Take the skills above and incorporate them into games, drills, and other activities. For parents, encourage your children to be involved in multiple sports and other activities in addition to making sure they have the time and encouragement for unstructured play. As you can see, it doesn’t take a lot of time or developmental expertise to get children going in the right direction.

CLICK HERE and we’ll send you SPIDERfit’s Ultimate Youth Warm Up Cheat Sheet.

What if sports coaches, fitness professionals, and parents formed a central mantra of long-term physical development for our young children creating athletic children for life?

The end result? A new generation of children moving to become a generation of active, healthy adults.

It’s OK to want the best for our children. We want them to win, to succeed, and to feel accomplished. Sports are a powerful vehicle for this. Children with a wide array of athletic skills have lifelong opportunities to be successful with sports and physical activity for life.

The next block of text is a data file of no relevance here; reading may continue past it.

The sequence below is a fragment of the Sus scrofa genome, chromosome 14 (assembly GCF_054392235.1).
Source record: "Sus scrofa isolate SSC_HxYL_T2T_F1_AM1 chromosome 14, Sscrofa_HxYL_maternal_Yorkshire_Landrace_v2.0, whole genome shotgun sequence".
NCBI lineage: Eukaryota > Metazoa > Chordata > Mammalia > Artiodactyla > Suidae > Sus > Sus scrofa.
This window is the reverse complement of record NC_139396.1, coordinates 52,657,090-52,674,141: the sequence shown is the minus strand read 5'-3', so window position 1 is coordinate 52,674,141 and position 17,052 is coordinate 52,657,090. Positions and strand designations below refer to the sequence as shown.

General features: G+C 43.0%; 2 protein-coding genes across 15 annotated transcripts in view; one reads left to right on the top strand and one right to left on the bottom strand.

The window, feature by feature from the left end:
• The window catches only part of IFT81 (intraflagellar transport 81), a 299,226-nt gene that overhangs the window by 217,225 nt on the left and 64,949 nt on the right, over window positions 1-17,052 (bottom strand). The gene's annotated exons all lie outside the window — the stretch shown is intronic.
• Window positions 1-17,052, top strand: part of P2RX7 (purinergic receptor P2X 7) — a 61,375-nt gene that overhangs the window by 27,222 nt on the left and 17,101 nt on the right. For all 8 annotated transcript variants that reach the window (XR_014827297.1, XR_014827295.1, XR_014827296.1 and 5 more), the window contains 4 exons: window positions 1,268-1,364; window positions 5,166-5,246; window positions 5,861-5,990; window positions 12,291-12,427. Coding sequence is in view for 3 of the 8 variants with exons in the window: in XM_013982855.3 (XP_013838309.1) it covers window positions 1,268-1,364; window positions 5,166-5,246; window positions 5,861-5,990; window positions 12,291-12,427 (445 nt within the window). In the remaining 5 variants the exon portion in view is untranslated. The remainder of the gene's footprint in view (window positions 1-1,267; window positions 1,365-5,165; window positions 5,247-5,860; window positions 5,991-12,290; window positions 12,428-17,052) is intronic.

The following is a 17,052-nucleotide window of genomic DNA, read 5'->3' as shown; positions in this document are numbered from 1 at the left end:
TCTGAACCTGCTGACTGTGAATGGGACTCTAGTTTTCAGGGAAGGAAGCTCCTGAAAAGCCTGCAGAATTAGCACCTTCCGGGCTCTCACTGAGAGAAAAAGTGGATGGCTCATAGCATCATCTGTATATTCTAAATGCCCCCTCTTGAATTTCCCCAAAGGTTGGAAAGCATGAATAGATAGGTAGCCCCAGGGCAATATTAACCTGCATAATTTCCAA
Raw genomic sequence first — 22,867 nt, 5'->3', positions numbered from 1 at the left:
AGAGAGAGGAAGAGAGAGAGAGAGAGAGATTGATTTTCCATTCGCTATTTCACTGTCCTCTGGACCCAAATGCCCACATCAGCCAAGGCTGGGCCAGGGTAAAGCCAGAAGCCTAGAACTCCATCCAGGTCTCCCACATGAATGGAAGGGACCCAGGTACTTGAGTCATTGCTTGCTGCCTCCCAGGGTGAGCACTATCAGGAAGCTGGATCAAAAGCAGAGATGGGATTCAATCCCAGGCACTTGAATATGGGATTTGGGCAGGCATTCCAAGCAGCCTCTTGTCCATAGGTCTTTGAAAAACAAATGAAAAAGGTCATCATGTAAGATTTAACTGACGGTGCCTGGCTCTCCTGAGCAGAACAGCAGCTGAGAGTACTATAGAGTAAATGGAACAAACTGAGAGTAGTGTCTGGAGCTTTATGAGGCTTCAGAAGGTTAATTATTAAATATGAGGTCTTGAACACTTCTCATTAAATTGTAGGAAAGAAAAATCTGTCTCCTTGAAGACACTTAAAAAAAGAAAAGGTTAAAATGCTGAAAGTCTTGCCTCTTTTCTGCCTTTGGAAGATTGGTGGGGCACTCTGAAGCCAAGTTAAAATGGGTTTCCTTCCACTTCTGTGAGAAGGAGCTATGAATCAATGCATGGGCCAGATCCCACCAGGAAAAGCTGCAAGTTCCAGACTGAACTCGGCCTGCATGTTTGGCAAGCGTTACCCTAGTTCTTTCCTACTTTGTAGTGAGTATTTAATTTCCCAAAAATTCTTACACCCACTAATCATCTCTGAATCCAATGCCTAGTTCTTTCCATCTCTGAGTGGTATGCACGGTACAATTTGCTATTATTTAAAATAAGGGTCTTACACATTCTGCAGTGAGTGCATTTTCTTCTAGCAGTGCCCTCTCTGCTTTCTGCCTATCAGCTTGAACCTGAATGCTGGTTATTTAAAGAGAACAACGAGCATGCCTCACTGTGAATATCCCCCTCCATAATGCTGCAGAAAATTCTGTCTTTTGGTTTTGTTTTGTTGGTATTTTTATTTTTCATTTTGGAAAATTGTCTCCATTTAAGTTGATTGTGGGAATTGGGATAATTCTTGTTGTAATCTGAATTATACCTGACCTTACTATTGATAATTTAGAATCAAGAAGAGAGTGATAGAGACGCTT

They’re not athletes, they’re kids.

Let’s use this vehicle of sports to benefit our children in the long term- where it counts!

 

Let us know about your experience!

Leave your answers to the questions below in the comments section:

  1. What age do you feel it’s effective to switch to specialization in one sport?
  1. Have you ever worked with a child who went on to become a professional athlete? What 3 traits would you say they exemplified that set them apart from others?
  1. What do you do in your time with children to combine the fundamentals of a sport with lifelong physical literacy skills?